Friday, July 20, 2018
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Overseas firms bringing up to 300 jobs to Chicago
GREG HINZ ON POLITICS
Photo by Wikimedia Commons
Mayor Rahm Emanuel is highlighting a trio of economic announcements today that collectively involve up to 300 jobs now, and potentially more later.
Rio Tinto Group, a London-based mining and metals company, is opening a sales and marketing office downtown that will employ about 70 people by the end of the year. A company spokesman said the firm has leased 18,000 square feet—half a floor—in the Aon Center, and all of the jobs will be either newly created or transferred from other parts of the country.
The office will put the company in closer contact with existing and future customers, and gives Rio Tinto "access to the U.S. talent pool," Chief Commercial Officer Simon Trott said in a statement. Most of the company's current 3,000 U.S. employees now work in western states.
A bigger group of workers is involved in a decision by DMG Mori, a German machine-tool company, to move its North American headquarters from Hoffman Estates to a location on or near the campus of the Illinois Institute of Technology in the Bronzeville neighborhood.
An exact location has not been determined, but the shift will provide an "opportunity for us to interact on a daily basis with the faculty and students of IIT," DMG Mori USA President James Nudo said in a statement. Nudo called that "unique in our industry." Said IIT President Alan Cramb, "IIT is a university where students learn by creating, building and solving, and we couldn't think of a better educational opportunity for our students to work with and learn from a company like DMG Mori."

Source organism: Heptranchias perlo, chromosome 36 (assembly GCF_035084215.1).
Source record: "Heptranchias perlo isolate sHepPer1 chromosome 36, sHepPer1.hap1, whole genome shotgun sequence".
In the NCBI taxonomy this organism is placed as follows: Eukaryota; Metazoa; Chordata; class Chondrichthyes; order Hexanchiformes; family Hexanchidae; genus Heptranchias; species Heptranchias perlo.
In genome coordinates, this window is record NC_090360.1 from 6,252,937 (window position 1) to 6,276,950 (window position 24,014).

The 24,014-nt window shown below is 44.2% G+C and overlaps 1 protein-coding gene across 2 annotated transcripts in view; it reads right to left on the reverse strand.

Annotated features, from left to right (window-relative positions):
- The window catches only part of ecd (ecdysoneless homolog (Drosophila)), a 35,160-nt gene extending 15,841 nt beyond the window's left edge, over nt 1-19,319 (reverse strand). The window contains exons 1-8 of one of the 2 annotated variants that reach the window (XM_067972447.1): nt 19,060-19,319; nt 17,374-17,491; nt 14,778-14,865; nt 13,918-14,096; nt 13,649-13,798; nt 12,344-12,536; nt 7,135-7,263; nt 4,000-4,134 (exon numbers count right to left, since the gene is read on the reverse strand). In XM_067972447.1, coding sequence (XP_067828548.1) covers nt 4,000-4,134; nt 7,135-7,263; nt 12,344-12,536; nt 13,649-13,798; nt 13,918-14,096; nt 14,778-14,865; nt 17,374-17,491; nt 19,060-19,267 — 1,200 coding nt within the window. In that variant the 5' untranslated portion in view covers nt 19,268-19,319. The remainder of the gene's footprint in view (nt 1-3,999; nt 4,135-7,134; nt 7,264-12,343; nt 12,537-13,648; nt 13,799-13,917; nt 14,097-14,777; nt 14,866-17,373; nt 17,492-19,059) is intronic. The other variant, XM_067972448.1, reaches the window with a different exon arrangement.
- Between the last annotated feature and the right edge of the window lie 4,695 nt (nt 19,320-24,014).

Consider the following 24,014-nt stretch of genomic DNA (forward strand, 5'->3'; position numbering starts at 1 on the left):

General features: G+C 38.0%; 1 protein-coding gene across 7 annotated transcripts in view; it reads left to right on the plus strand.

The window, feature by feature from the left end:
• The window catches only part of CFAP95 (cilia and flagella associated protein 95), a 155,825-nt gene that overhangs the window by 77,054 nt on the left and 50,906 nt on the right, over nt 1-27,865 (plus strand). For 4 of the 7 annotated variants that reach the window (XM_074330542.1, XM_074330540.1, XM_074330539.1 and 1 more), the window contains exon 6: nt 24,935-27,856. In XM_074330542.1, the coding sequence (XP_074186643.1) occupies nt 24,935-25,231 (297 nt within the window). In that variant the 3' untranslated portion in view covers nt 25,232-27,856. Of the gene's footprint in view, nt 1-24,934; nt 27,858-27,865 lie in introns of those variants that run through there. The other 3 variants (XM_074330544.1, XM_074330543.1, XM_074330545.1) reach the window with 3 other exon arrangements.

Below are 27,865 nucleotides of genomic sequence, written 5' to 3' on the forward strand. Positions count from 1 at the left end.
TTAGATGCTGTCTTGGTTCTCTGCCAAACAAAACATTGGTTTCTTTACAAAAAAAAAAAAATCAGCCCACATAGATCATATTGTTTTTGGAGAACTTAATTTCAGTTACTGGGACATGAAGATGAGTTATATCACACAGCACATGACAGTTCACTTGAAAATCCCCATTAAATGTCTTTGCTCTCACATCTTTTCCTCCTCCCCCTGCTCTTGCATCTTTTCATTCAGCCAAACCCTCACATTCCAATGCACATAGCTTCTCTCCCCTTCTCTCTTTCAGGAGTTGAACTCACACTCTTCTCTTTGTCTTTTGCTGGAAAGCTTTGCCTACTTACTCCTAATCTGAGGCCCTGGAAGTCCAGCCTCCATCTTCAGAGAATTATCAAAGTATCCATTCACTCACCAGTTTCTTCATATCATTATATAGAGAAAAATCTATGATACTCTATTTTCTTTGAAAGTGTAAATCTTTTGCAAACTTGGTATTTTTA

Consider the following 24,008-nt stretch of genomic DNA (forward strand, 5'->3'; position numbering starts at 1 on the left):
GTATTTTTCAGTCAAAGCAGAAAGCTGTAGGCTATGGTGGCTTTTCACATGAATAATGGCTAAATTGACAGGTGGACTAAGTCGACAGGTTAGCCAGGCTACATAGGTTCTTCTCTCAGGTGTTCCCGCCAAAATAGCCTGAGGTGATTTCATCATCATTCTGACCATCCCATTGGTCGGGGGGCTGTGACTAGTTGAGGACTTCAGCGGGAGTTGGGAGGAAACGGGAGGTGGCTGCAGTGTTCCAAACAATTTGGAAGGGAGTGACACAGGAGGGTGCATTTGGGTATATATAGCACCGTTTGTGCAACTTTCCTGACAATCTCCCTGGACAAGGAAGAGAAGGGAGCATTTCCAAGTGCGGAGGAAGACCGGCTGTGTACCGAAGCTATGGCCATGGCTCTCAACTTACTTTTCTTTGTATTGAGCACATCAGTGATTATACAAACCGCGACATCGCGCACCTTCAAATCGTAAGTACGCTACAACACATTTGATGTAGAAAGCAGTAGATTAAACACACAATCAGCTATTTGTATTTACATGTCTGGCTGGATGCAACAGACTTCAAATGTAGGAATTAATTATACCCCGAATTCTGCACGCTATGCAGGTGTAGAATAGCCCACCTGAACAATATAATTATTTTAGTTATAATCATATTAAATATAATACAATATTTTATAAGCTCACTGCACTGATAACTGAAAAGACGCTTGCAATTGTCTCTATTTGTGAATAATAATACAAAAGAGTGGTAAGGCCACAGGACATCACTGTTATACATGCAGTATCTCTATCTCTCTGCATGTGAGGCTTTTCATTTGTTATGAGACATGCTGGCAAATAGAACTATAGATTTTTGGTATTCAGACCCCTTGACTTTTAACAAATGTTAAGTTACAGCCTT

The city says many, though not necessarily all, of the firm's roughly 225 workers in Hoffman Estates will be relocated to the IIT-area office.
No city incentives were involved in the Rio Tinto and DMG Mori moves, according to City Hall.
Emanuel also announced in a midday speech that Chicago leads the U.S. in foreign direct investment for the sixth year in a row in an IBM Global Locations Trends report. (You can read the full report below.) The city also moved up a notch to fifth place globally, trailing only London, Paris, Singapore and Amsterdam-Rotterdam in total projects, Emanuel said.
The city already is home to 1,800 foreign-based companies that collectively have invested more than $100 billion here, said Emanuel, who at the beginning of the week returned from a trade mission to China and Japan.
MAYOR EMANUEL AND DMG MORI ANNOUNCE COMPANY IS RELOCATING CORPORATE HEADQUARTERS TO CHICAGO
Innovative Tech Manufacturer to Locate North American Headquarters Near Illinois Institute of Technology on Chicago's South Side; Move Follows Mayor's Economic Mission to Japan and China
Mayor Rahm Emanuel today joined DMG MORI to announce the company is relocating its North American headquarters to Chicago. The move follows a meeting between the company and Mayor Emanuel during a recent trade mission to Japan. The company is working with Illinois Institute of Technology to identify space on and near the school's campus for the company to move into and build a product showroom.